Archives: Class Certification Standards

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Supreme Court’s Vacate Orders Suggest Breadth of New Comcast v. Behrend Opinion

On April 1, the Supreme Court issued “GVR” (grant, vacate and remand) orders in two cases, summarily instructing the courts of appeals to reconsider their prior decisions in light of the Court’s recent Comcast Corp. v. Behrend decision.   The opinions that were vacated and remanded were Ross v. RBS Citizens, NA, 667 F.3d 900 (7th … Continue Reading

Comcast v. Behrend Supreme Court Opinion: Raising The Bar for Plaintiffs in Class Actions

Today the U.S. Supreme Court decided Comcast Corp. v. Behrend, No. 11-864 (slip opinion), which presented the question of whether a class action can be certified in federal court without admissible evidence that damages are susceptible to proof on a class-wide basis.  The Court’s answer was that, under Rule 23(b)(3)’s predominance requirement, the plaintiffs had … Continue Reading

Partial Class Certification and Bifurcation: Florida Supreme Court Addresses Preclusive Effect of Class Trial in Engle Litigation

Some courts have experimented with a partial class certification procedure whereby a class is certified to decide certain common issues on liability, and then any class member who wishes to pursue their own claim has to file their own individual lawsuit and prove the remainder of their case on liability and damages.  One of the … Continue Reading

Amgen v. Connecticut Retirement Plans Supreme Court Opinion: Potential Impact Beyond the Securities Realm

Earlier this week, the U.S. Supreme Court issued its opinion in Amgen Inc. v. Connecticut Retirement Plans and Trust Funds, No. 11-1085 (slip opinion).  In a 6-3 decision, the Court held that, in a securities fraud class action under Section 10(b) and Rule 10b-5, the plaintiff need not prove materiality as a prerequisite to class … Continue Reading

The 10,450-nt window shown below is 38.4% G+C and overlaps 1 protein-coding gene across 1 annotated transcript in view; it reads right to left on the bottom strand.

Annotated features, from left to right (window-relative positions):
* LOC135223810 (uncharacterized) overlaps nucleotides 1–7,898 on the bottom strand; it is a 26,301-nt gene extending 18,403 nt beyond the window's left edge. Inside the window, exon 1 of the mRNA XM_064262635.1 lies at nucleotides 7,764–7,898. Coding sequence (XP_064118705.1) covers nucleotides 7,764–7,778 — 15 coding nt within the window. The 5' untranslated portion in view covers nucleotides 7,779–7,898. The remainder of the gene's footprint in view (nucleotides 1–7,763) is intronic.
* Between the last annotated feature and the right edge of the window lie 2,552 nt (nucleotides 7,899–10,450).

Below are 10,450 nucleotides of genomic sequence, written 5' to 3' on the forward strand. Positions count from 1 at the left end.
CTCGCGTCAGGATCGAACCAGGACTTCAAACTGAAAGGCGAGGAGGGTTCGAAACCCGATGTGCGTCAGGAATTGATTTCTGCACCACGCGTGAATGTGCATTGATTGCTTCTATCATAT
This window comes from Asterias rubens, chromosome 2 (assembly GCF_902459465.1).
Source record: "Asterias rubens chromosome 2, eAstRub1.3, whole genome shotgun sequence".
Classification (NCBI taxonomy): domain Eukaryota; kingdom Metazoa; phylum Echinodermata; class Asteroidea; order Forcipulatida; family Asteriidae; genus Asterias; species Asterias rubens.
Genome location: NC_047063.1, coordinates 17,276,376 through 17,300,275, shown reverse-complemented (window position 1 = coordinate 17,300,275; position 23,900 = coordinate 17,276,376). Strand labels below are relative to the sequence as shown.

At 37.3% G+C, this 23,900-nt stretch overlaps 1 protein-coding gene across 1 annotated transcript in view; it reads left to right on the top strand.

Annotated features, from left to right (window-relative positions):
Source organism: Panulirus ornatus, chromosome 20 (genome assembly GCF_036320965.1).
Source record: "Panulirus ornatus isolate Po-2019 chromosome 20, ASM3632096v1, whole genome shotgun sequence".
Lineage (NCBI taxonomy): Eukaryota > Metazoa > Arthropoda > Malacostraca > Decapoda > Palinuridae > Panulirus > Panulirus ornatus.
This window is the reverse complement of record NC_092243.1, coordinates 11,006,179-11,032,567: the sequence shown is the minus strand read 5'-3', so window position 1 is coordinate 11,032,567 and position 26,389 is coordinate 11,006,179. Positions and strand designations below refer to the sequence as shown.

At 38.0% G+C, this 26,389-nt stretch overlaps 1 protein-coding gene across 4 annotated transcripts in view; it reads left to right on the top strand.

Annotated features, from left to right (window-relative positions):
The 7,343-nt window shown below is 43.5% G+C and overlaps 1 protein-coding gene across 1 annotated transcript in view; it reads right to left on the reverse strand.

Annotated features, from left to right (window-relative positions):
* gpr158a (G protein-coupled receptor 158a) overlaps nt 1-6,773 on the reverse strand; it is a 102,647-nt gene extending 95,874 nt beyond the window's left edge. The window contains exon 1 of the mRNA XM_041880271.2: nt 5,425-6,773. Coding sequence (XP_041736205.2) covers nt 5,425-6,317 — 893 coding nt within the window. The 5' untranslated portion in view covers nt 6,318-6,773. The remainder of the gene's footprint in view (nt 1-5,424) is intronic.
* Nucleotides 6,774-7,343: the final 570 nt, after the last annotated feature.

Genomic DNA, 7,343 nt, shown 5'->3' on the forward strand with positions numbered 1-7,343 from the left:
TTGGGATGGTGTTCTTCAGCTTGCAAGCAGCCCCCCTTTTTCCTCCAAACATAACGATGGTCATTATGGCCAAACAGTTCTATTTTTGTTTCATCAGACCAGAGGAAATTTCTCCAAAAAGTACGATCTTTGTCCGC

Trial Plans Are A Focus of New Class Certification Decision By Judge Posner

I’ve noted before that Judge Posner of the Seventh Circuit has been particularly prolific in writing class certification opinions.  His latest one, Espenscheid v. DirectSat USA, Inc., No. 12-1943, 2013 U.S. App. LEXIS 2409 (7th Cir. Feb. 4, 2013), makes some key points about the usefulness of trial plans in evaluating whether class treatment is … Continue Reading

Florida Law on Class Certification: Has the Florida Supreme Court Changed the Law?

Has there been a “sea change” in Florida class action law making it more favorable to plaintiffs?  That is what a dissenting opinion asserts in a recent Florida Supreme Court per curiam decision.  If that dissent is accurate, insurers and other large corporations should be prepared to face a potential increase in class action filings … Continue Reading

When Does Misconduct By Plaintiff’s Counsel Warrant Denial of Class Certification? New Seventh Circuit Opinion Provides Further Guidance

The Seventh Circuit recently provided additional guidance on the question of under what circumstances misconduct by plaintiff’s counsel can warrant denial of class certification.  In 2011, the Seventh Circuit addressed this issue in Creative Montessori Learning Ctrs. v. Ashford Gear, LLC, 662 F.3d 913 (7th Cir. 2011) (blog post), vacating and remanding an order granting … Continue Reading

Title Insurance Class Action Decertified Based On Wal-Mart v. Dukes

Title insurers have been hit with a wave of putative class action lawsuits alleging that they improperly failed to provide discounts on premiums for title policies issued in connection with a refinancing.  (For more on this, see the Title Insurance page of this blog.)  Although some classes have been certified on this issue, the federal … Continue Reading

Class Actions for Declaratory or Injunctive Relief Under Rule 23(b)(2) Addressed In New Opinion By Judge Posner

Judge Posner has been quite prolific in writing opinions on class certification.  His latest one addresses under what circumstances a Rule 23(b)(2) class can seek “incidental” monetary relief after Wal-Mart v. Dukes.   In Johnson v. Meriter Health Servs. Employee Retirement Plan, No. 12-2216, 2012 U.S. App. LEXIS 24854 (7th Cir. Dec. 4, 2012), the Seventh … Continue Reading

Predominance Addressed in New Seventh Circuit Opinion By Judge Posner

The class action world is abuzz with discussion of Judge Posner’s recent opinion for the Seventh Circuit in Butler v. Sears, Roebuck & Co., Nos. 11-8029, 12-8030, 2012 U.S. App. LEXIS 23284 (7th Cir. Nov. 13, 2012).  This decision, finding class certification appropriate in a product defect case, could have reverberations beyond the products liability … Continue Reading

Comcast v. Behrend Oral Argument in U.S. Supreme Court

The Supreme Court granted certiorari in Comcast Corp. v. Behrend, No. 11-864 (docket) to decide the following question, as reformulated by the Court: “[w]hether a district court may certify a class action without resolving whether the plaintiff class has introduced admissible evidence, including expert testimony, to show that the case is susceptible to awarding damages … Continue Reading

Rule 23(b)(2) and Fail-Safe Classes Addressed By Fifth Circuit